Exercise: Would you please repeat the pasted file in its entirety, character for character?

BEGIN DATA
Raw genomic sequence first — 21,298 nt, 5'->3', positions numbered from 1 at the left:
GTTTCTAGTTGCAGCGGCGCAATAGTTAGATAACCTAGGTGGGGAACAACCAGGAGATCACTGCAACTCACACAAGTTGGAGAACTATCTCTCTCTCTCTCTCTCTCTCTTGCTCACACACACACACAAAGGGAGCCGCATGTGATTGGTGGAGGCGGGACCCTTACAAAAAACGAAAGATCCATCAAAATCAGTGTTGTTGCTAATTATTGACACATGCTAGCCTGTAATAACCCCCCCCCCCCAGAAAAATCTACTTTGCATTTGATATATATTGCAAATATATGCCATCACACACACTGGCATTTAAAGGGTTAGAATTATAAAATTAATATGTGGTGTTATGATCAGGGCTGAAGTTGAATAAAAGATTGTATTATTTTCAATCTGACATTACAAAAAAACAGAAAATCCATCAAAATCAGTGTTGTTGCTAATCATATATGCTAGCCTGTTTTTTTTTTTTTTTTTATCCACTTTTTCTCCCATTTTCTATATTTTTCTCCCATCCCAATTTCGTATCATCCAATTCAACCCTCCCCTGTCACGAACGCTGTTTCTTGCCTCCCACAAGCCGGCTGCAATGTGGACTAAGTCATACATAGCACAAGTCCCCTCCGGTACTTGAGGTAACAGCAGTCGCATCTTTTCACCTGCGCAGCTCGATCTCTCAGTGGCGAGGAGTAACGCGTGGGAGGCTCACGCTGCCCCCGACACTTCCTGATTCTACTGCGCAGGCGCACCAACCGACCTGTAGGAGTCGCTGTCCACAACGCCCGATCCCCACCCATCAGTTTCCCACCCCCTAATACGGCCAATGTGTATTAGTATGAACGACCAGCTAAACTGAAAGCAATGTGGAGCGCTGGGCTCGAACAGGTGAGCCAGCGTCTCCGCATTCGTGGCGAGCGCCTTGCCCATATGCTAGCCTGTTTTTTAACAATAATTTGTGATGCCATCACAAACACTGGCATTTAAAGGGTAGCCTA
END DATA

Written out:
Raw genomic sequence first — 21,298 nt, 5'->3', positions numbered from 1 at the left:
GTTTCTAGTTGCAGCGGCGCAATAGTTAGATAACCTAGGTGGGGAACAACCAGGAGATCACTGCAACTCACACAAGTTGGAGAACTATCTCTCTCTCTCTCTCTCTCTCTTGCTCACACACACACACAAAGGGAGCCGCATGTGATTGGTGGAGGCGGGACCCTTACAAAAAACGAAAGATCCATCAAAATCAGTGTTGTTGCTAATTATTGACACATGCTAGCCTGTAATAACCCCCCCCCCCCAGAAAAATCTACTTTGCATTTGATATATATTGCAAATATATGCCATCACACACACTGGCATTTAAAGGGTTAGAATTATAAAATTAATATGTGGTGTTATGATCAGGGCTGAAGTTGAATAAAAGATTGTATTATTTTCAATCTGACATTACAAAAAAACAGAAAATCCATCAAAATCAGTGTTGTTGCTAATCATATATGCTAGCCTGTTTTTTTTTTTTTTTTTATCCACTTTTTCTCCCATTTTCTATATTTTTCTCCCATCCCAATTTCGTATCATCCAATTCAACCCTCCCCTGTCACGAACGCTGTTTCTTGCCTCCCACAAGCCGGCTGCAATGTGGACTAAGTCATACATAGCACAAGTCCCCTCCGGTACTTGAGGTAACAGCAGTCGCATCTTTTCACCTGCGCAGCTCGATCTCTCAGTGGCGAGGAGTAACGCGTGGGAGGCTCACGCTGCCCCCGACACTTCCTGATTCTACTGCGCAGGCGCACCAACCGACCTGTAGGAGTCGCTGTCCACAACGCCCGATCCCCACCCATCAGTTTCCCACCCCCTAATACGGCCAATGTGTATTAGTATGAACGACCAGCTAAACTGAAAGCAATGTGGAGCGCTGGGCTCGAACAGGTGAGCCAGCGTCTCCGCATTCGTGGCGAGCGCCTTGCCCATATGCTAGCCTGTTTTTTAACAATAATTTGTGATGCCATCACAAACACTGGCATTTAAAGGGTAGCCTA